The mantra of mega companies like Qualcomm is to usher in a new era of “the internet of things.” Wearable tech such as smartwatches, wristbands and competitors of Google Glass is taking off in a big way. Close to 200 million bands like Fitbit were shipped out in the first half of 2013 the industry has grown by almost 500%.
“Samsung’s marketing and promotional efforts with the Galaxy Gear resulted in shipments of over 800,000 units in its first two months on sale, establishing the company as the new market leader,” said Chris Jones, VP and principal analyst at Canalys. “Pebble continues to grow rapidly with its smartwatch. iOS 7 integration and an updated SDK with additional APIs give Pebble’s partners a great opportunity to increase the watch’s appeal while maintaining its excellent battery life.”
“The market for smart wearables is extremely dynamic. This space is going to look very different in 12 months’ time,” noted Canalys analyst Daniel Matte. “A successful wearable device depends on the connectivity of a smartphone, which increasingly serves as the new digital hub for mobile users. Wearables entail a unique set of constraints for vendors and platform owners more experienced with the smartphone and tablet markets.”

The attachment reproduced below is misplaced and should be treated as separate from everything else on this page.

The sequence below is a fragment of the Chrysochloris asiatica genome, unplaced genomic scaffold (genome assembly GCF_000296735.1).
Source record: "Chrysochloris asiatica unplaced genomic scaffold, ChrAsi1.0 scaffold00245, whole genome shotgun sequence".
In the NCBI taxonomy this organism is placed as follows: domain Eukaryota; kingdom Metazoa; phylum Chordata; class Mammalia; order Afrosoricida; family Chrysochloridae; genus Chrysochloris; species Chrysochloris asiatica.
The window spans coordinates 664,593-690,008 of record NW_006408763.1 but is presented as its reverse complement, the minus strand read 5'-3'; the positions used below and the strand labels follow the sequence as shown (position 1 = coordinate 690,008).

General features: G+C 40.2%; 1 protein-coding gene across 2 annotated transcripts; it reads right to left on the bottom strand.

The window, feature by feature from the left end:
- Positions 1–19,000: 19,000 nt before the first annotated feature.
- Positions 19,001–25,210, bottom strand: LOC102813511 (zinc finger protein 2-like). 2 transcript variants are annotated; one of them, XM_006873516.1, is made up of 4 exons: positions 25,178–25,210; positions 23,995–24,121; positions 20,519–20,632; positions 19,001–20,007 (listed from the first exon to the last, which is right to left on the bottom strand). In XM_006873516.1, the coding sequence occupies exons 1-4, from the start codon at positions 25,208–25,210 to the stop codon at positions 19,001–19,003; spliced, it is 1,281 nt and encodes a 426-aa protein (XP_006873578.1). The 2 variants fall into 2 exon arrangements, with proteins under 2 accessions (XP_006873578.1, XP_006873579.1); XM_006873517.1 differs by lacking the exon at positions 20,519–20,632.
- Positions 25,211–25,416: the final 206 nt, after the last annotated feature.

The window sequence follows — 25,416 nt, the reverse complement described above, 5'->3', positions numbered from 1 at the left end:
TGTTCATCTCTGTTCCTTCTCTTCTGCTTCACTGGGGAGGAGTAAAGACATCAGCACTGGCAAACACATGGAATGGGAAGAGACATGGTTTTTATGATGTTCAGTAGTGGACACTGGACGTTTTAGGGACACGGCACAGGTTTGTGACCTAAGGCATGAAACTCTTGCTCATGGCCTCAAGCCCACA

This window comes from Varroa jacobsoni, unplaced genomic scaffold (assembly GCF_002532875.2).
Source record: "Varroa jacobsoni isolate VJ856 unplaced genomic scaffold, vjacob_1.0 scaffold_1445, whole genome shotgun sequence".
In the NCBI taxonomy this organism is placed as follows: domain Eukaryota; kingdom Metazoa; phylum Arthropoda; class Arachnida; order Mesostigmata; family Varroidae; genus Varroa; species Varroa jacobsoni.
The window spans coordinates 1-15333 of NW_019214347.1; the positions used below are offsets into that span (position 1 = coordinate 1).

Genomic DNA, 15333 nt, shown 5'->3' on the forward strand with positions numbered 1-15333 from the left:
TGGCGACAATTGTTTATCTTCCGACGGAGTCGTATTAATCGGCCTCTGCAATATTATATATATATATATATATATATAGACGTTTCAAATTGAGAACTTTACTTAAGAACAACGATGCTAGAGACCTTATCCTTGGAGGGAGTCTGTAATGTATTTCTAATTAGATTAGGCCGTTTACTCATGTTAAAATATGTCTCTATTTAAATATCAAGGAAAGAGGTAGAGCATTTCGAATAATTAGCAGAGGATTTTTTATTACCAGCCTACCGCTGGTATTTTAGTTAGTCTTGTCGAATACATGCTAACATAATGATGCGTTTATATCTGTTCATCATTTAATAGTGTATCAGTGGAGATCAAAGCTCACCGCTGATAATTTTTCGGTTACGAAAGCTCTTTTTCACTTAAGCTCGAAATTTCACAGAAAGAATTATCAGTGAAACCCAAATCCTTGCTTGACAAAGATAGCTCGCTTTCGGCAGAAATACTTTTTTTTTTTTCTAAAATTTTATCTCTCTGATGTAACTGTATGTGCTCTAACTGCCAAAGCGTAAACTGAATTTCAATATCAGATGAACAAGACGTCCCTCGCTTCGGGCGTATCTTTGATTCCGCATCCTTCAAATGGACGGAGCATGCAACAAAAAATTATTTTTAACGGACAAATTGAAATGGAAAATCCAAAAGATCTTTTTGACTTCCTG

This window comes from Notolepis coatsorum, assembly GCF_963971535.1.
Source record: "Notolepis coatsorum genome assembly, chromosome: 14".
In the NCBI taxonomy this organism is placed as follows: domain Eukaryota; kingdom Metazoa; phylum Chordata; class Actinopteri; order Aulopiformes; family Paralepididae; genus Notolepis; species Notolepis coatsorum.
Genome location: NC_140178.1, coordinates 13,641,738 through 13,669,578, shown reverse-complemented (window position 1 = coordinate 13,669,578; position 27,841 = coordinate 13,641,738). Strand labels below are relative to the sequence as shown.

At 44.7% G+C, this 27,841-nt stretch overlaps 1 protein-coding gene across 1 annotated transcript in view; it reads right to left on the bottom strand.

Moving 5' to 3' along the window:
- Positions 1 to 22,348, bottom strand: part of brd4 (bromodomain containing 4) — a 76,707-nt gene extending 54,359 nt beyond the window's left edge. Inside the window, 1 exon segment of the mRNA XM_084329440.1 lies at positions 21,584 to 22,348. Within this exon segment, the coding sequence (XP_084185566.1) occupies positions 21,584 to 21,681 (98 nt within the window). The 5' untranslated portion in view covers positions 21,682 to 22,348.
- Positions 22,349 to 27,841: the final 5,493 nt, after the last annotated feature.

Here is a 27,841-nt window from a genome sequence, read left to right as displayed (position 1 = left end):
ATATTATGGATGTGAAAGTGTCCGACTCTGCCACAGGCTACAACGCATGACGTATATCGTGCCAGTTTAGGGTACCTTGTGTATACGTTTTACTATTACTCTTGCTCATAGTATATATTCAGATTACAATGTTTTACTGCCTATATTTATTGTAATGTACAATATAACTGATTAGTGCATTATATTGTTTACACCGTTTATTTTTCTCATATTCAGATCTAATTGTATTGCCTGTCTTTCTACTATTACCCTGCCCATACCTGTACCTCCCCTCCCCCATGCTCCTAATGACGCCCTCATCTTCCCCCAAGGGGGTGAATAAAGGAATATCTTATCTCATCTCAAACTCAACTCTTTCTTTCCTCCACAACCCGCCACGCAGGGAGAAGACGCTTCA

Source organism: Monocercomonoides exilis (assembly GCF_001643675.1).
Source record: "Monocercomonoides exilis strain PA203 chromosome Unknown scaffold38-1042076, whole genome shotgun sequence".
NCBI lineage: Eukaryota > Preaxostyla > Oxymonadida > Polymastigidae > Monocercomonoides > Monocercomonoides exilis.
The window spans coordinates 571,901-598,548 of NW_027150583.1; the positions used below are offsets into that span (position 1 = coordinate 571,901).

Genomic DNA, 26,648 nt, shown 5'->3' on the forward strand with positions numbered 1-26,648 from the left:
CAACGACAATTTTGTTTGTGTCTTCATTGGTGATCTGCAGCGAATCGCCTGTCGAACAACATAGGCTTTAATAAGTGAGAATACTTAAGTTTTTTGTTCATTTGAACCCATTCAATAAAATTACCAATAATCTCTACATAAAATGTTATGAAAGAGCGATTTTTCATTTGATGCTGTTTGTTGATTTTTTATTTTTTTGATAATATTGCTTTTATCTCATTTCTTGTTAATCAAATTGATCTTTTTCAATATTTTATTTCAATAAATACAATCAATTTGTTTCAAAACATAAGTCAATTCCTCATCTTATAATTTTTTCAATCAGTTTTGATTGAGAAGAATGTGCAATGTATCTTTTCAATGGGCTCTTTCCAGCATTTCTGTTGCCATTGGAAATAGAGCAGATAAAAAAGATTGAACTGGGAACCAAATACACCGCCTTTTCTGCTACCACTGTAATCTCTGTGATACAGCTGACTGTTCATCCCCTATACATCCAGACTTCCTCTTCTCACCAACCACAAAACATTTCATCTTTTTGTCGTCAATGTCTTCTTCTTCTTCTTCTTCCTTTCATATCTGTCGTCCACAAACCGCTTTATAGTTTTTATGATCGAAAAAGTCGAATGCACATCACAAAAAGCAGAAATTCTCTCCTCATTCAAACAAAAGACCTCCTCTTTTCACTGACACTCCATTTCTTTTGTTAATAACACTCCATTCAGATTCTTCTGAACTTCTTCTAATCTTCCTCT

Smartwatches and augmented reality glasses are in their infancy and there is no clear market leader in any of these segments. Likely 2014 will be a turning point and many growth opportunities will be available.
One of the barriers of wearable tech right now is battery life and screen technology. These components will need to be designed specifically for wearables, working alongside sensor hubs that help reduce power draw. The integration of new types of sensors not included in smartphones, such as those for heart rate monitoring, will be another important trend.
Michael Kozlowski is the Editor in Chief of Good e-Reader. He has been writing about audiobooks and e-readers for the past ten years. His articles have been picked up by major and local news sources and websites such as the CBC, CNET, Engadget, Huffington Post and the New York Times.